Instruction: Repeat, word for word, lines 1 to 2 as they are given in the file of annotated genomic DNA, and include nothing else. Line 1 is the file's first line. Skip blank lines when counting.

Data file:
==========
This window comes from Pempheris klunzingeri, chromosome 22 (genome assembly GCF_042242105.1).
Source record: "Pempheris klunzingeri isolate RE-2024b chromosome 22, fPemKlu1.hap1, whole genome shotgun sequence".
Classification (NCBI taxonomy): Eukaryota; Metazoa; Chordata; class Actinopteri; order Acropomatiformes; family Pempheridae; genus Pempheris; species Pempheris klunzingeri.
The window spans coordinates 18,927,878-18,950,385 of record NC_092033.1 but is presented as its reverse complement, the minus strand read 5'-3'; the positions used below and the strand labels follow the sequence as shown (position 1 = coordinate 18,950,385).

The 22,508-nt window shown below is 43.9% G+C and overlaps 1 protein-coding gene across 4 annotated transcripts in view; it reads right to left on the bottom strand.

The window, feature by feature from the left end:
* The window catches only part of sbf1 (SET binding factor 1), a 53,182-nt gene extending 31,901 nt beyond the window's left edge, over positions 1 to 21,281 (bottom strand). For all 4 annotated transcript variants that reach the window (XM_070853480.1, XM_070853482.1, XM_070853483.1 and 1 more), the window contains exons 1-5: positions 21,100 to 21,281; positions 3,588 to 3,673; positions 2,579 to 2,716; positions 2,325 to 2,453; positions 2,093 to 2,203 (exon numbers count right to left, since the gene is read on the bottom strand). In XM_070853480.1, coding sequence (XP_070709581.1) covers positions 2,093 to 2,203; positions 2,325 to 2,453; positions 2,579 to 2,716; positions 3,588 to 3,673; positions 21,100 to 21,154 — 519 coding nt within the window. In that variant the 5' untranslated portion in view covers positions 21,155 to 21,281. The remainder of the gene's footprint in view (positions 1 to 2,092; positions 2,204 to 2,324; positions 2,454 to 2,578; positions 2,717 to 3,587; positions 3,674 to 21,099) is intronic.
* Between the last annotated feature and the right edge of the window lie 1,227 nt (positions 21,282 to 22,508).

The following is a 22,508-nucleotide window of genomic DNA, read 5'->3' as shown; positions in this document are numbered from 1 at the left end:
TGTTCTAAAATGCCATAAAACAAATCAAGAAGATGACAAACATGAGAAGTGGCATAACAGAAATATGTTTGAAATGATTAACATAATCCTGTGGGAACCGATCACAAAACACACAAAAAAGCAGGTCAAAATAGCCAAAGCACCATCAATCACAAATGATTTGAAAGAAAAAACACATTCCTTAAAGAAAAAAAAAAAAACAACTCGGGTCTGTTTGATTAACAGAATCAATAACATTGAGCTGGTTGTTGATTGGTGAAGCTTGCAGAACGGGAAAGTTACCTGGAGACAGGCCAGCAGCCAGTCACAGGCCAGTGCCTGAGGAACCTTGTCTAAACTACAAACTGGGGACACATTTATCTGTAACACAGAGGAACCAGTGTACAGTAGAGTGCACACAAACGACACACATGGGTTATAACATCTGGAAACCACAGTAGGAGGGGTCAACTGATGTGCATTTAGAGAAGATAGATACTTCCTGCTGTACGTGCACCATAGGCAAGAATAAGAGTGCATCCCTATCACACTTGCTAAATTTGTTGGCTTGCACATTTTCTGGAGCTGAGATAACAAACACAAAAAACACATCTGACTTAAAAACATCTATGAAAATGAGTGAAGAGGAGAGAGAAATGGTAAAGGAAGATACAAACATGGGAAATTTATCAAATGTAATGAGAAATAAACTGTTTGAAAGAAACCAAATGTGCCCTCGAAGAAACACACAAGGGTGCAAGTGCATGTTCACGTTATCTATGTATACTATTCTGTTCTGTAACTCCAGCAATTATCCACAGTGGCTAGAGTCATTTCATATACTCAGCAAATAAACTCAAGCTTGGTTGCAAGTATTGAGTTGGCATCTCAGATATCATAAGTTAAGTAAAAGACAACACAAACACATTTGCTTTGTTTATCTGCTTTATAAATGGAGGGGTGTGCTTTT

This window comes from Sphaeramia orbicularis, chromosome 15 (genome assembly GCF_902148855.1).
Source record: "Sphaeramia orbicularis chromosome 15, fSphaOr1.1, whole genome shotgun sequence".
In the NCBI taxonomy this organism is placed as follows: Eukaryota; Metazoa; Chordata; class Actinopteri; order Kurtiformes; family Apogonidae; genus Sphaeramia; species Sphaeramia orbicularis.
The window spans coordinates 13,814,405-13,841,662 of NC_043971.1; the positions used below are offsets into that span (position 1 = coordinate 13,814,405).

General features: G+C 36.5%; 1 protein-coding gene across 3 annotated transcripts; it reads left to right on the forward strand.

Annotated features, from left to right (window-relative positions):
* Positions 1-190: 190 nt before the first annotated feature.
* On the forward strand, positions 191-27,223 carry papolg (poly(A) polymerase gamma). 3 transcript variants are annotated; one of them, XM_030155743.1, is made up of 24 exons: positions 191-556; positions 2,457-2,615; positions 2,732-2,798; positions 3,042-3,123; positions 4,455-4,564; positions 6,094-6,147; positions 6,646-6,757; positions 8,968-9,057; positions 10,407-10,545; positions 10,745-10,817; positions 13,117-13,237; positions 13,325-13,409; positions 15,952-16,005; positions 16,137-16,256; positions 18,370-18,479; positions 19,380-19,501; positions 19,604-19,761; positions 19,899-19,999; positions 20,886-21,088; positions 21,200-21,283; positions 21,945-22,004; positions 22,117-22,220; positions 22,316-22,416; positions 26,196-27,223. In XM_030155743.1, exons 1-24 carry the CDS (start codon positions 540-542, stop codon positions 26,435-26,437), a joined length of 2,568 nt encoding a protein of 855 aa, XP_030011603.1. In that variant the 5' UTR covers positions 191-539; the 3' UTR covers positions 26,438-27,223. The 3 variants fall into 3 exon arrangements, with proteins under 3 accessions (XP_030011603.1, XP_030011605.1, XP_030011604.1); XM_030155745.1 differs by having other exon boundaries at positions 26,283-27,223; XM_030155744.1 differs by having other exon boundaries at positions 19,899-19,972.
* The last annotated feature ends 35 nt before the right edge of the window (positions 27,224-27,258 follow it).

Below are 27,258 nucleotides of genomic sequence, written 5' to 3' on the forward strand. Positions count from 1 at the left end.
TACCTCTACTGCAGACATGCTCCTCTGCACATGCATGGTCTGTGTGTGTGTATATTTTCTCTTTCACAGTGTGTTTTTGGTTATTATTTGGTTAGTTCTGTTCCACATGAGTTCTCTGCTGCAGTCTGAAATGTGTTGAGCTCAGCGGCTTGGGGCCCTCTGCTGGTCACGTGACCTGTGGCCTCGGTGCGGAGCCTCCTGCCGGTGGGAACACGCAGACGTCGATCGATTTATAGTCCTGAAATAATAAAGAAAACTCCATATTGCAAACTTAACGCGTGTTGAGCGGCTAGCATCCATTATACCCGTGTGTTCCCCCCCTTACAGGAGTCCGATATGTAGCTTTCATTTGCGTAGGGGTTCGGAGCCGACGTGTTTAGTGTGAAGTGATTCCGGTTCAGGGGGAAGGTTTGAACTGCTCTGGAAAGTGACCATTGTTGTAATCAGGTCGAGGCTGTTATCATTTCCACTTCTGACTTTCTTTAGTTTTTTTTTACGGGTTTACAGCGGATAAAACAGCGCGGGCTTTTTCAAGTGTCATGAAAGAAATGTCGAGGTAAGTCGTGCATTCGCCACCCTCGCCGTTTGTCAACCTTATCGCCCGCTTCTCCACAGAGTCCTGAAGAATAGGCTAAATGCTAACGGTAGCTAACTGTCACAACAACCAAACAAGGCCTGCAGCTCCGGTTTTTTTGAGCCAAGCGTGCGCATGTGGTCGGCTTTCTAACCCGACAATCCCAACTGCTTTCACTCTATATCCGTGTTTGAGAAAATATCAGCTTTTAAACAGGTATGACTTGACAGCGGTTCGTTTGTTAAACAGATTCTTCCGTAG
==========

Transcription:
This window comes from Pempheris klunzingeri, chromosome 22 (genome assembly GCF_042242105.1).
Source record: "Pempheris klunzingeri isolate RE-2024b chromosome 22, fPemKlu1.hap1, whole genome shotgun sequence".